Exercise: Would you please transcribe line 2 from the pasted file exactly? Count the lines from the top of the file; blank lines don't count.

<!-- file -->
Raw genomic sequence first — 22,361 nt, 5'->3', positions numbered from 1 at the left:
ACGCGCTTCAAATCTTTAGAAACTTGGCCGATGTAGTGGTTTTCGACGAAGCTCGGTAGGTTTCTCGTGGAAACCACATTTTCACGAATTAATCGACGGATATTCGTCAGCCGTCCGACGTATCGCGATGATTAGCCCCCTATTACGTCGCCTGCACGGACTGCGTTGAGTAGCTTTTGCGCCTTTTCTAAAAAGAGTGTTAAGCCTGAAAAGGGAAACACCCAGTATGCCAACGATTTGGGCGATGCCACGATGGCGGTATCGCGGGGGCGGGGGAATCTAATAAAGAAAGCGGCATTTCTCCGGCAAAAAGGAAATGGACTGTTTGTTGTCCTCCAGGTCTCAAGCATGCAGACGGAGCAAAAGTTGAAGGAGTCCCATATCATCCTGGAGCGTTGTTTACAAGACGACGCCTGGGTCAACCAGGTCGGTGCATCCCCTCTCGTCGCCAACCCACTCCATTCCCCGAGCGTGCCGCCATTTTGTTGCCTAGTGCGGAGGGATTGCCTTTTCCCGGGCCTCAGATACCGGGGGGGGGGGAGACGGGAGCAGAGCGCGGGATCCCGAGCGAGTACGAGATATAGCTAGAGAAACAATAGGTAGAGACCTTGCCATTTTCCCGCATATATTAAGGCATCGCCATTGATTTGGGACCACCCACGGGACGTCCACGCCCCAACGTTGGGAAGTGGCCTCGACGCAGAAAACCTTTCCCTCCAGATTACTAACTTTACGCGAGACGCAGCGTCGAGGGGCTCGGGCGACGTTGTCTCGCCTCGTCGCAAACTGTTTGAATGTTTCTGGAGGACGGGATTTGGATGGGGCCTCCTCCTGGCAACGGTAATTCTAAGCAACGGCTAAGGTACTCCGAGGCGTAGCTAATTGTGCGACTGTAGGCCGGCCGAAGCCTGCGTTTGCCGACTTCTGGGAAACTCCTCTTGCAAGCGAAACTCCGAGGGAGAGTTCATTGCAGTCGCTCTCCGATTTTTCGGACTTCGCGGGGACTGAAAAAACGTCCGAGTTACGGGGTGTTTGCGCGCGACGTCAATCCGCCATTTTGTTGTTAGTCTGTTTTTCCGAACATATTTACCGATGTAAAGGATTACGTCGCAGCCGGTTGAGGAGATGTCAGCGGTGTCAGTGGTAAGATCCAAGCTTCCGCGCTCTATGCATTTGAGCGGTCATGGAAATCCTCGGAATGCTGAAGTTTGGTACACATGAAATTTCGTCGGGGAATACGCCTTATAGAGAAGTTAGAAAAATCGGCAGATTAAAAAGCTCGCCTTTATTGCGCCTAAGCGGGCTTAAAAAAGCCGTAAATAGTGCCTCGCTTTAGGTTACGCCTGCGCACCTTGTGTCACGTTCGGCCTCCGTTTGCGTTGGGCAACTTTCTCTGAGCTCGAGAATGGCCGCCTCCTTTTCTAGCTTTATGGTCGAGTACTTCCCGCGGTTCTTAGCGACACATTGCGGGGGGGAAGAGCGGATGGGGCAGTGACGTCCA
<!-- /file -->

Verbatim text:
ACGCGCTTCAAATCTTTAGAAACTTGGCCGATGTAGTGGTTTTCGACGAAGCTCGGTAGGTTTCTCGTGGAAACCACATTTTCACGAATTAATCGACGGATATTCGTCAGCCGTCCGACGTATCGCGATGATTAGCCCCCTATTACGTCGCCTGCACGGACTGCGTTGAGTAGCTTTTGCGCCTTTTCTAAAAAGAGTGTTAAGCCTGAAAAGGGAAACACCCAGTATGCCAACGATTTGGGCGATGCCACGATGGCGGTATCGCGGGGGCGGGGGAATCTAATAAAGAAAGCGGCATTTCTCCGGCAAAAAGGAAATGGACTGTTTGTTGTCCTCCAGGTCTCAAGCATGCAGACGGAGCAAAAGTTGAAGGAGTCCCATATCATCCTGGAGCGTTGTTTACAAGACGACGCCTGGGTCAACCAGGTCGGTGCATCCCCTCTCGTCGCCAACCCACTCCATTCCCCGAGCGTGCCGCCATTTTGTTGCCTAGTGCGGAGGGATTGCCTTTTCCCGGGCCTCAGATACCGGGGGGGGGGGAGACGGGAGCAGAGCGCGGGATCCCGAGCGAGTACGAGATATAGCTAGAGAAACAATAGGTAGAGACCTTGCCATTTTCCCGCATATATTAAGGCATCGCCATTGATTTGGGACCACCCACGGGACGTCCACGCCCCAACGTTGGGAAGTGGCCTCGACGCAGAAAACCTTTCCCTCCAGATTACTAACTTTACGCGAGACGCAGCGTCGAGGGGCTCGGGCGACGTTGTCTCGCCTCGTCGCAAACTGTTTGAATGTTTCTGGAGGACGGGATTTGGATGGGGCCTCCTCCTGGCAACGGTAATTCTAAGCAACGGCTAAGGTACTCCGAGGCGTAGCTAATTGTGCGACTGTAGGCCGGCCGAAGCCTGCGTTTGCCGACTTCTGGGAAACTCCTCTTGCAAGCGAAACTCCGAGGGAGAGTTCATTGCAGTCGCTCTCCGATTTTTCGGACTTCGCGGGGACTGAAAAAACGTCCGAGTTACGGGGTGTTTGCGCGCGACGTCAATCCGCCATTTTGTTGTTAGTCTGTTTTTCCGAACATATTTACCGATGTAAAGGATTACGTCGCAGCCGGTTGAGGAGATGTCAGCGGTGTCAGTGGTAAGATCCAAGCTTCCGCGCTCTATGCATTTGAGCGGTCATGGAAATCCTCGGAATGCTGAAGTTTGGTACACATGAAATTTCGTCGGGGAATACGCCTTATAGAGAAGTTAGAAAAATCGGCAGATTAAAAAGCTCGCCTTTATTGCGCCTAAGCGGGCTTAAAAAAGCCGTAAATAGTGCCTCGCTTTAGGTTACGCCTGCGCACCTTGTGTCACGTTCGGCCTCCGTTTGCGTTGGGCAACTTTCTCTGAGCTCGAGAATGGCCGCCTCCTTTTCTAGCTTTATGGTCGAGTACTTCCCGCGGTTCTTAGCGACACATTGCGGGGGGGAAGAGCGGATGGGGCAGTGACGTCCA